In The Plotting Shed

In The Plotting Shed
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Sunday, 15 July 2018

Don't blow your nose in it!

Don't blow your nose in it! (Click here to see the article)

Handkerchief maps were used by Allied forces in World War II (Credit: Credit: Georgina Kenyon)

This is a very interesting post from the BBC about silk handkerchiefs used by pilots in World War Two. I jump on anything to do with this conflict when I read it, as I am deeply engrossed in Woodbine and Ivy, which is set in that time. These squares of silk had 3 different maps of Europe printed on them and formed part of an escape kit. In the article, journalist Georgina Kenyon describes how important these maps were psychologically to those who carried them, along with more predictable things like spare socks and penknives. She quotes her 94 year old father-in-law, himself a Australian pilot who saw service in Europe. "Keep your sense of humour and your escape kit with you at all times."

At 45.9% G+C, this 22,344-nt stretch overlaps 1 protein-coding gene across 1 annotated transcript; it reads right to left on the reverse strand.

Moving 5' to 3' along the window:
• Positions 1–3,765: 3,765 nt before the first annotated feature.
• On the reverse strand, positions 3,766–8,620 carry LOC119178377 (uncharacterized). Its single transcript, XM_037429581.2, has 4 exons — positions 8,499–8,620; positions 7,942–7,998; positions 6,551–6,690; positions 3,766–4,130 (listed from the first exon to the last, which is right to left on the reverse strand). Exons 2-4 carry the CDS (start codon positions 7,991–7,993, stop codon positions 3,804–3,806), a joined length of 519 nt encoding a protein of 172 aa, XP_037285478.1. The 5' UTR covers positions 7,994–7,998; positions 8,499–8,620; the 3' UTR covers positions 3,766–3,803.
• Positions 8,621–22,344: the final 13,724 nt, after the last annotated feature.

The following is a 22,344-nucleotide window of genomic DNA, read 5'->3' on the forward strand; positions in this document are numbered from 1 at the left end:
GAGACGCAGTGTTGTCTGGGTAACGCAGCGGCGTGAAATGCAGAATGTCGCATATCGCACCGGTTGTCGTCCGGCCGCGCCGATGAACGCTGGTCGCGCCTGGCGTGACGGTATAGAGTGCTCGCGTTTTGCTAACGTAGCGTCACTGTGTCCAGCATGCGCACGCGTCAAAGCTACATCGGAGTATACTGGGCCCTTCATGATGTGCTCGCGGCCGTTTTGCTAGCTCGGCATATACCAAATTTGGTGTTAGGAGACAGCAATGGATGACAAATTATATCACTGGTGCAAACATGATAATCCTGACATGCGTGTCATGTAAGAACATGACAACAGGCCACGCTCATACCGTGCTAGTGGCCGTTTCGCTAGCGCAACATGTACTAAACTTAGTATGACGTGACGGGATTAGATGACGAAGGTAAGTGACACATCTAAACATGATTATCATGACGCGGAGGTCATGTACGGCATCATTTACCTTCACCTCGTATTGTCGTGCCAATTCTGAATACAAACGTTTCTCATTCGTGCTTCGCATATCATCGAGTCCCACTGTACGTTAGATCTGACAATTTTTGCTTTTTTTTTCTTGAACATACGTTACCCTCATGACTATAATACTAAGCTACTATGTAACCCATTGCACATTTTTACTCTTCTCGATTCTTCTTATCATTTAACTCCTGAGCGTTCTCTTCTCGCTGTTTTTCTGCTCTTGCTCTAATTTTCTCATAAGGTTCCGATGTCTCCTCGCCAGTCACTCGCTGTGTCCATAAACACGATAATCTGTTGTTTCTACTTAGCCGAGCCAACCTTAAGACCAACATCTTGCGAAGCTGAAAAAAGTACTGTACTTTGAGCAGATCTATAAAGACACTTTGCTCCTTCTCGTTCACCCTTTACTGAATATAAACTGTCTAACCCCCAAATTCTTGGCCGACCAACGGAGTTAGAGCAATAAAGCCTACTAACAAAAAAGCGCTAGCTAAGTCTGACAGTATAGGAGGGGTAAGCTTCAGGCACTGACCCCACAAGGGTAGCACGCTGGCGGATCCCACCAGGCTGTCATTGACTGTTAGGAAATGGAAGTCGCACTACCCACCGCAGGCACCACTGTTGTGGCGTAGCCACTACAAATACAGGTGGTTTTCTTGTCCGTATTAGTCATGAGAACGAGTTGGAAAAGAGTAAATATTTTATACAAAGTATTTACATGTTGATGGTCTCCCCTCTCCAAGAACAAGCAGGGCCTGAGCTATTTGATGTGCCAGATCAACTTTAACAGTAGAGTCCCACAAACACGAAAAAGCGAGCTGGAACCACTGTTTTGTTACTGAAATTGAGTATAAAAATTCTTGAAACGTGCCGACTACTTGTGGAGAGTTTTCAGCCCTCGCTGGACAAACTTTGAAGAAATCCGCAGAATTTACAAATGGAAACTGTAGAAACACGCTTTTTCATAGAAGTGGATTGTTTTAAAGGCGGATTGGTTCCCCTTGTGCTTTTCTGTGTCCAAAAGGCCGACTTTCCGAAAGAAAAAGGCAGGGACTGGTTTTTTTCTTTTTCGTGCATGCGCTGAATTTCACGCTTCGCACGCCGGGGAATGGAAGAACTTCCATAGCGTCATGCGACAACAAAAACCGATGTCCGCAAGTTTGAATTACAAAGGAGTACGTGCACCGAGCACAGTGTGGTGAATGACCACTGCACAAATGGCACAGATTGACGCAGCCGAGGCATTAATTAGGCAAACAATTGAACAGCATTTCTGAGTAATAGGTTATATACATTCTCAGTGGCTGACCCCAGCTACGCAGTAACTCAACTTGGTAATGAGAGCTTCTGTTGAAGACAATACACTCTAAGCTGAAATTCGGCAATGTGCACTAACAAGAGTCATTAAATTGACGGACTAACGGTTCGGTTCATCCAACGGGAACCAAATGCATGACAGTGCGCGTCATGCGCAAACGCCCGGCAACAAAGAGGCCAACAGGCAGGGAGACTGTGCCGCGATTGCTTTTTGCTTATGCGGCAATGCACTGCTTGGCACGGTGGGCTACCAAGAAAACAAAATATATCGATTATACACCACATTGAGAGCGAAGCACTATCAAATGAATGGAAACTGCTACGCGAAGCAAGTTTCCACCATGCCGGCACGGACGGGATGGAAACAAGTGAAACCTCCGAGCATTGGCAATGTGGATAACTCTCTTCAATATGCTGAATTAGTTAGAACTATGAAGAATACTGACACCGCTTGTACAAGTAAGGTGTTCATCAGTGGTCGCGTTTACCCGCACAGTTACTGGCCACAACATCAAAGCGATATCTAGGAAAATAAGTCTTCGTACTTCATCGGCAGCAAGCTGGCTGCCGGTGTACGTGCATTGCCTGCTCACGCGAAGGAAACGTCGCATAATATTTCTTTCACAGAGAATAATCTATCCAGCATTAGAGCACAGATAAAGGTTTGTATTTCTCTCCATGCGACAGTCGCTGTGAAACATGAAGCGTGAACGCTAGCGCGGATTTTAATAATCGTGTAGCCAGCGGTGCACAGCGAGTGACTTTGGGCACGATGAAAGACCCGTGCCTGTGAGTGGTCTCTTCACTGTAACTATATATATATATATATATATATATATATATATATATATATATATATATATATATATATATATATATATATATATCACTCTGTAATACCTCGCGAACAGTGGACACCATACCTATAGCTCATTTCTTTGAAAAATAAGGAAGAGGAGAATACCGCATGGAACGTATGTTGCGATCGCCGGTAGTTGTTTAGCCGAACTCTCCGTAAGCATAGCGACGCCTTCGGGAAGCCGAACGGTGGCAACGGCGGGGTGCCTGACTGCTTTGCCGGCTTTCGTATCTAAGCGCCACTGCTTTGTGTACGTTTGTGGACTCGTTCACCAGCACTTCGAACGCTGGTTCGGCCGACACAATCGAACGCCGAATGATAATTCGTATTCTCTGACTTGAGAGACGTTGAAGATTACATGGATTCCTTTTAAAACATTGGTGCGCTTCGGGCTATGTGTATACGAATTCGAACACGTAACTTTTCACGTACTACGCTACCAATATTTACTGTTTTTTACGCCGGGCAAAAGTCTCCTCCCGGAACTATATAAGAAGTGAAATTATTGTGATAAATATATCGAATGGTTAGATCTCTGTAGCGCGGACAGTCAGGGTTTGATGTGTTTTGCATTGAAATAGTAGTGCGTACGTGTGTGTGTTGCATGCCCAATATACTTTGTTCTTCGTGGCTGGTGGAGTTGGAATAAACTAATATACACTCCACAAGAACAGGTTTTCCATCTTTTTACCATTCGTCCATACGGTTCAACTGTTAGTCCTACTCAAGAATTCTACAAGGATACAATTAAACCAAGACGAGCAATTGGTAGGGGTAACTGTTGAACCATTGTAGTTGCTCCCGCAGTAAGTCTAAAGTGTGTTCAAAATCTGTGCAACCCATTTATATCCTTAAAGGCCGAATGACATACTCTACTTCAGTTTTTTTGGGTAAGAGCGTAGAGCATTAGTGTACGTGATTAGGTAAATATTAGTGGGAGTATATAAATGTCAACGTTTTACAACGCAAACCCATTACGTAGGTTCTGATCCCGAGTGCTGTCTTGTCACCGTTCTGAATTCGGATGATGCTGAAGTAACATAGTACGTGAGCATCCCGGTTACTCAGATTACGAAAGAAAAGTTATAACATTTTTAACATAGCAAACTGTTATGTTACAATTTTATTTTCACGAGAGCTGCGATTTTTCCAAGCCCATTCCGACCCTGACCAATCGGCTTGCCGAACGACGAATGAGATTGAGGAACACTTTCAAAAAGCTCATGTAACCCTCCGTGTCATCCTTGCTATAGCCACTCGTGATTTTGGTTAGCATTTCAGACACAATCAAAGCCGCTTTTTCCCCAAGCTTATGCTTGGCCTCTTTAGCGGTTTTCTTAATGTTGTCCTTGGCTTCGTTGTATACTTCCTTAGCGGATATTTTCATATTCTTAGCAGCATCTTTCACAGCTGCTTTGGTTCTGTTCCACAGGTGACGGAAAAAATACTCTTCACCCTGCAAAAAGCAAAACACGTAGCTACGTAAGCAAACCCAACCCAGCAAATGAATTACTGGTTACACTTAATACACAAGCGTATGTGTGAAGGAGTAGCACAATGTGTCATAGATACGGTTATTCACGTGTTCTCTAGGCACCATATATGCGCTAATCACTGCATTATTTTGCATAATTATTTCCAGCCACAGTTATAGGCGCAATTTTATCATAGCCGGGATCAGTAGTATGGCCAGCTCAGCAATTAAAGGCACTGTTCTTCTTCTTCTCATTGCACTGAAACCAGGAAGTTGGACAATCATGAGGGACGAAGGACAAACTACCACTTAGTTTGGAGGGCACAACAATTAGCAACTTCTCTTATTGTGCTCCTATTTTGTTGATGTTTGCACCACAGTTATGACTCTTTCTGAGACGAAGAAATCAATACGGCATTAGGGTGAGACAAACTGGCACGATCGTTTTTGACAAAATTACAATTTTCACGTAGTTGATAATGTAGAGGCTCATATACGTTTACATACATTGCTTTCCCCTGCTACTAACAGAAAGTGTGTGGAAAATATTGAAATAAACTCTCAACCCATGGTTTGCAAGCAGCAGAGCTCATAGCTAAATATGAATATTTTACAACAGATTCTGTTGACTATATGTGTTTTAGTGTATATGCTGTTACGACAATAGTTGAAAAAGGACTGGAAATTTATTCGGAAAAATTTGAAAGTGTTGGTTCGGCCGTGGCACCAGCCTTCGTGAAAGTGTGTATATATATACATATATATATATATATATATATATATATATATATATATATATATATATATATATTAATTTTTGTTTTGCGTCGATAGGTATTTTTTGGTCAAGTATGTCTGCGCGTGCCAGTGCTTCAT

Ms Kenyon also draws out deeper truths in this fascinating article, ones that really resonated with me as I too study this dreadful time. She concludes by reflecting on how temporary the stupidity of war can seem and yet how permanent are the scars it leaves behind.
Let us hope that we never, ever experience anything like it again. Human nature is flawed, and I'm discovering how dark some of the aspects of our nature can be in desperate circumstances but also how inspiring are those who are able to rise above it to become genuine heroes.

Image result for yin and yang images free

As I delve deeper and deeper into my story, I keep reflecting on the Chinese symbol of yin and yang. It is a circle with opposite tadpole shapes spooning against each other, one white, one black. Inside each is the seed of the opposing colour. I perceive this in over-simplistic terms as the seed of evil contained deep within the larger good and the seed of good contained within evil. Rather biblical terms! I guess what each of us has to to is keep a healthy balance between them, both as individuals and as communities and ultimately as a planet.
After all, there is no Planet B.

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